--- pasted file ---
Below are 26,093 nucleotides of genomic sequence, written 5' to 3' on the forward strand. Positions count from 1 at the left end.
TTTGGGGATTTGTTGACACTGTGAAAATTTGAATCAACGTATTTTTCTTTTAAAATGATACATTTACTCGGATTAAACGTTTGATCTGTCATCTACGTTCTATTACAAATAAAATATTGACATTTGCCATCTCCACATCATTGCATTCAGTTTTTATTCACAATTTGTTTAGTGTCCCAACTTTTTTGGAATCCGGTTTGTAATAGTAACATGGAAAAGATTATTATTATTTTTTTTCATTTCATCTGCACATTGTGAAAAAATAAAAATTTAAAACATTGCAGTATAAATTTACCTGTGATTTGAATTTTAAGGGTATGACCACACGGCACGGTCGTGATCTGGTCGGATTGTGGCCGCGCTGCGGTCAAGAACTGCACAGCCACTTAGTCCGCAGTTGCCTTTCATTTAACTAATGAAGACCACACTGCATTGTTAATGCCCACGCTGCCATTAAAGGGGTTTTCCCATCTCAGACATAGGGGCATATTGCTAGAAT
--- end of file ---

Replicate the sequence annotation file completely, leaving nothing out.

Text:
Below are 26,093 nucleotides of genomic sequence, written 5' to 3' on the forward strand. Positions count from 1 at the left end.
TTTGGGGATTTGTTGACACTGTGAAAATTTGAATCAACGTATTTTTCTTTTAAAATGATACATTTACTCGGATTAAACGTTTGATCTGTCATCTACGTTCTATTACAAATAAAATATTGACATTTGCCATCTCCACATCATTGCATTCAGTTTTTATTCACAATTTGTTTAGTGTCCCAACTTTTTTGGAATCCGGTTTGTAATAGTAACATGGAAAAGATTATTATTATTTTTTTTCATTTCATCTGCACATTGTGAAAAAATAAAAATTTAAAACATTGCAGTATAAATTTACCTGTGATTTGAATTTTAAGGGTATGACCACACGGCACGGTCGTGATCTGGTCGGATTGTGGCCGCGCTGCGGTCAAGAACTGCACAGCCACTTAGTCCGCAGTTGCCTTTCATTTAACTAATGAAGACCACACTGCATTGTTAATGCCCACGCTGCCATTAAAGGGGTTTTCCCATCTCAGACATAGGGGCATATTGCTAGAAT